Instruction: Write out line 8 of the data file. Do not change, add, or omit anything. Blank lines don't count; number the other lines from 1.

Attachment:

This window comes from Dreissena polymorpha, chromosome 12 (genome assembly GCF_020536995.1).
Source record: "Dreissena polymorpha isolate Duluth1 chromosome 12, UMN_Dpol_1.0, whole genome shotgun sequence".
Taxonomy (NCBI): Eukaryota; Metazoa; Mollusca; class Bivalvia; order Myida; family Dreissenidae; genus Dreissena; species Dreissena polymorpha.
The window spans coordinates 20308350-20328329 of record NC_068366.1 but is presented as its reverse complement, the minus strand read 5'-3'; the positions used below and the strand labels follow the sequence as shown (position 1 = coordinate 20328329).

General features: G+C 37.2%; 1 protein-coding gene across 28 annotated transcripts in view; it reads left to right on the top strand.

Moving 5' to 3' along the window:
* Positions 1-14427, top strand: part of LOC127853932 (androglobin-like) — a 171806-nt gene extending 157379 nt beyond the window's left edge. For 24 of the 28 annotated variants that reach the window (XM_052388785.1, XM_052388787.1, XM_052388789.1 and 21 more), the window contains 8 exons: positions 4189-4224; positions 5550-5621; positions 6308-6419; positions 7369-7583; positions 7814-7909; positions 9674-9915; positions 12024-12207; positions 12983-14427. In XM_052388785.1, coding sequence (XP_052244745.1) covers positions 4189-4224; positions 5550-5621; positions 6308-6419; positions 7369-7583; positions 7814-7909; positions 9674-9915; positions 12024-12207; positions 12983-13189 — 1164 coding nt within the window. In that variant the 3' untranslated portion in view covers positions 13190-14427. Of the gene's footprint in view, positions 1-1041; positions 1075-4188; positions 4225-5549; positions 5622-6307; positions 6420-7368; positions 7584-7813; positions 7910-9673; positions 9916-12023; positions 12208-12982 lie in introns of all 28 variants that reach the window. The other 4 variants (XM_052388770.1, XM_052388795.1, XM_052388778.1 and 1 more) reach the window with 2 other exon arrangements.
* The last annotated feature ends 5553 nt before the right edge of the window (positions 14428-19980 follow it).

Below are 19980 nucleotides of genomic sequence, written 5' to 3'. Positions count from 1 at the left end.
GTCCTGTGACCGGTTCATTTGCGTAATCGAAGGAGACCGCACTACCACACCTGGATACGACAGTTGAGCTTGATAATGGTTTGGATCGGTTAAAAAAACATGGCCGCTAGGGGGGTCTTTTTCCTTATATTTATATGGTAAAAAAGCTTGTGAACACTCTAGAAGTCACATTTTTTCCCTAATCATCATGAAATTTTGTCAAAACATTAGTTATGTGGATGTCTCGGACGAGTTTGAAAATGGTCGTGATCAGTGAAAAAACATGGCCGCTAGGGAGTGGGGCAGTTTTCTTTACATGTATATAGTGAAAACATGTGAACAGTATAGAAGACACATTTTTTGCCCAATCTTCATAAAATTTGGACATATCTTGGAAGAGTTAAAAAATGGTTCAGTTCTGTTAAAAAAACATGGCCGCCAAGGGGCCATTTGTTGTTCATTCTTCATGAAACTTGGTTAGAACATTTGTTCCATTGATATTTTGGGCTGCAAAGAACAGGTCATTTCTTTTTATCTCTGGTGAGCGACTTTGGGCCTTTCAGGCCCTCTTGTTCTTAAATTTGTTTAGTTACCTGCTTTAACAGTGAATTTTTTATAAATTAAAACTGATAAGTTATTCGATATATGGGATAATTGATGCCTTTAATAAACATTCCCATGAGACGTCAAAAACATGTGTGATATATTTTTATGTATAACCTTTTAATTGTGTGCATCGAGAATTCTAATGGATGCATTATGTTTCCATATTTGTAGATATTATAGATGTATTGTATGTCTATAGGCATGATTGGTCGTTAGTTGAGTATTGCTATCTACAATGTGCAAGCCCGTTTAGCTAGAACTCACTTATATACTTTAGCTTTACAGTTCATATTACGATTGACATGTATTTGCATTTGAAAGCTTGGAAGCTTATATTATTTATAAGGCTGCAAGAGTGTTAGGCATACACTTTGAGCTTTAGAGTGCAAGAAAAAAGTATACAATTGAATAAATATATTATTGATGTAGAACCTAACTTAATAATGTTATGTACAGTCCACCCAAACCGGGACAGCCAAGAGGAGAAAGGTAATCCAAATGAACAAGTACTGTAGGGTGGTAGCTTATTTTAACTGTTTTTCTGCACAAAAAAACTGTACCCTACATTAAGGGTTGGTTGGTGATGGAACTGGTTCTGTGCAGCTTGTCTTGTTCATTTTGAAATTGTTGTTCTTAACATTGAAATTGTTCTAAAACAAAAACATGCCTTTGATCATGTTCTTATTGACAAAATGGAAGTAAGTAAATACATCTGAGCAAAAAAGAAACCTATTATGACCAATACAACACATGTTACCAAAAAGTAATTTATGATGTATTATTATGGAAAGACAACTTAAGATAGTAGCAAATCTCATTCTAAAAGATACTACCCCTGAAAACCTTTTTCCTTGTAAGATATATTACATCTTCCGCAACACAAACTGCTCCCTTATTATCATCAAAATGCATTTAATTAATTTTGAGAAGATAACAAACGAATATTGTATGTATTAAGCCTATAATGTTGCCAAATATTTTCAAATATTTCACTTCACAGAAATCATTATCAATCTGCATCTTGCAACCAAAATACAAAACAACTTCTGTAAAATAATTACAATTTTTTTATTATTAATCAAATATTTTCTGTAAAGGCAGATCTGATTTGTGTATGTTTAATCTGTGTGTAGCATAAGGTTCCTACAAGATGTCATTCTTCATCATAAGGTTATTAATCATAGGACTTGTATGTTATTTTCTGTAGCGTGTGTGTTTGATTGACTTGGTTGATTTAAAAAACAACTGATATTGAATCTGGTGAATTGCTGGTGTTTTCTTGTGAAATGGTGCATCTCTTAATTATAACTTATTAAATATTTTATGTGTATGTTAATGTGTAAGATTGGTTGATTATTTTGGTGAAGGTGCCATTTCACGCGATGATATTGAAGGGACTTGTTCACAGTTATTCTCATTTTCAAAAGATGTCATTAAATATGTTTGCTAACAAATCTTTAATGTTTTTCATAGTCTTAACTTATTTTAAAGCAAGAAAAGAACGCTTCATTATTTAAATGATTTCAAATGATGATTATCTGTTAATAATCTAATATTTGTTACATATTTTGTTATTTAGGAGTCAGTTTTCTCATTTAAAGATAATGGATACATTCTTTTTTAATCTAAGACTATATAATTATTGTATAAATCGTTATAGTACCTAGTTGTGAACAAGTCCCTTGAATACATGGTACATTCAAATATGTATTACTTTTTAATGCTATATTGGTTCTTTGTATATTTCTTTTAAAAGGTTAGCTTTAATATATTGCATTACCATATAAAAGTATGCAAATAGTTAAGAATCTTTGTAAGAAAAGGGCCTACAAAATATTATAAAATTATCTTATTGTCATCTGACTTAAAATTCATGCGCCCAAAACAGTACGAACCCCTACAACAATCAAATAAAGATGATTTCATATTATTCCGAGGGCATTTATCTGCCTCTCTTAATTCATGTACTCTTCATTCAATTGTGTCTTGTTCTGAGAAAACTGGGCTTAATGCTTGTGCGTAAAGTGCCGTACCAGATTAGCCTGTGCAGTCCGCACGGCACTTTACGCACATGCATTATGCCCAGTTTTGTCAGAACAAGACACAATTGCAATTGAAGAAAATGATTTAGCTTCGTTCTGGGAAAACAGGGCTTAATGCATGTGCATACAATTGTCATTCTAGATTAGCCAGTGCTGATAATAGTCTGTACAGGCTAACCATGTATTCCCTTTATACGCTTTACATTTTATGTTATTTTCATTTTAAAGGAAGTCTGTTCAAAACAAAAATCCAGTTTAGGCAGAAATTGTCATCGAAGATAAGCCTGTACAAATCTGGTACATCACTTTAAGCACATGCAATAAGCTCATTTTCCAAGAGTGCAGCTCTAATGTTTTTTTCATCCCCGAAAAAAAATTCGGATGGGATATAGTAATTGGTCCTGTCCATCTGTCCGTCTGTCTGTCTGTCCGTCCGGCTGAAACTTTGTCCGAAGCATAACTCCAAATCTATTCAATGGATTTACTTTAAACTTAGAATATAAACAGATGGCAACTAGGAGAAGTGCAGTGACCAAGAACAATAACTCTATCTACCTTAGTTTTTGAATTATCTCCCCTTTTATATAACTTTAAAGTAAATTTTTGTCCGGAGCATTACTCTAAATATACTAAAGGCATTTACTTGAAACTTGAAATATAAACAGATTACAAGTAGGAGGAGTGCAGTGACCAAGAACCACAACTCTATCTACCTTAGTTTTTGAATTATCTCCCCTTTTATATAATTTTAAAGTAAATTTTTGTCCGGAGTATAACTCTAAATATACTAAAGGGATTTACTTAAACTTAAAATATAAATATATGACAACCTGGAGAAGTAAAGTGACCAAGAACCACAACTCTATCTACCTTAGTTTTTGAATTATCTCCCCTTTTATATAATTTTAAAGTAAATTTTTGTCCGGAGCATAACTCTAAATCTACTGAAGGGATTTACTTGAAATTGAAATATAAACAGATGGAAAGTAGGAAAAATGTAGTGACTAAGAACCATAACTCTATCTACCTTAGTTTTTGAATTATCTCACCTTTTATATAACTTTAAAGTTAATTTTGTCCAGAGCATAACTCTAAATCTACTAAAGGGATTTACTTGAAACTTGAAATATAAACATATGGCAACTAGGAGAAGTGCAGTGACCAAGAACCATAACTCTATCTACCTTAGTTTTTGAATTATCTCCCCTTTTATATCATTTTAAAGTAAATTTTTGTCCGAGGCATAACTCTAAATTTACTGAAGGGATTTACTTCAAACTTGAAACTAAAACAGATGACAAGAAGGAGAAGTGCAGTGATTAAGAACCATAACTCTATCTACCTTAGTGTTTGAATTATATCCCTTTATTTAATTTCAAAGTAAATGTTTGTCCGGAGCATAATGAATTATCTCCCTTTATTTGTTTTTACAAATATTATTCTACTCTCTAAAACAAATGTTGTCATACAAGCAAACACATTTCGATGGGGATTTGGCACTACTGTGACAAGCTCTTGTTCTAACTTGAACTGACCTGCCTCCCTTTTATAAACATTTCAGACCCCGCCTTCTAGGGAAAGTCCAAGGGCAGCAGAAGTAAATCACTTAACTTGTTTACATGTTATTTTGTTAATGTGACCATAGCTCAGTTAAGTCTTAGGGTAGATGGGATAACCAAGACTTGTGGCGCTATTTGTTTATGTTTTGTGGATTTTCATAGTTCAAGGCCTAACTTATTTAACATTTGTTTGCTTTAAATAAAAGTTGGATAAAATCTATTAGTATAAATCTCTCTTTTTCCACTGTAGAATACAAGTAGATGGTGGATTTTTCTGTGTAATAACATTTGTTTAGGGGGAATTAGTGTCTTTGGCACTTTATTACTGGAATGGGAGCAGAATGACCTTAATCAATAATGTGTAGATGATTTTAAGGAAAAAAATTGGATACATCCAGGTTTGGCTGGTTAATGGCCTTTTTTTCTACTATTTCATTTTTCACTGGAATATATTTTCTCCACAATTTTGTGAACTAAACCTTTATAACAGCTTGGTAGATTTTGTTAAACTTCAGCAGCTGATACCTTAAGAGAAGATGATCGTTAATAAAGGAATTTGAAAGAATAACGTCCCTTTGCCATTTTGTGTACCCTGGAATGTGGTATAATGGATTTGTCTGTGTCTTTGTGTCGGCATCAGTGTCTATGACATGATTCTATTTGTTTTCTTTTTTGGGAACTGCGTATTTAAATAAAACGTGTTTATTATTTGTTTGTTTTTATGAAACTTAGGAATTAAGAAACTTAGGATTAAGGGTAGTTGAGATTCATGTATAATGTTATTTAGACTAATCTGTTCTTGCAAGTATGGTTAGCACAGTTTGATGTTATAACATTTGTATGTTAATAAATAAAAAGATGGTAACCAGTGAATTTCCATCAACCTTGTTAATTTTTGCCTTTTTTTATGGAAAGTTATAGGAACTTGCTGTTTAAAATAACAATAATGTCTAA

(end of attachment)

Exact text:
* The last annotated feature ends 5553 nt before the right edge of the window (positions 14428-19980 follow it).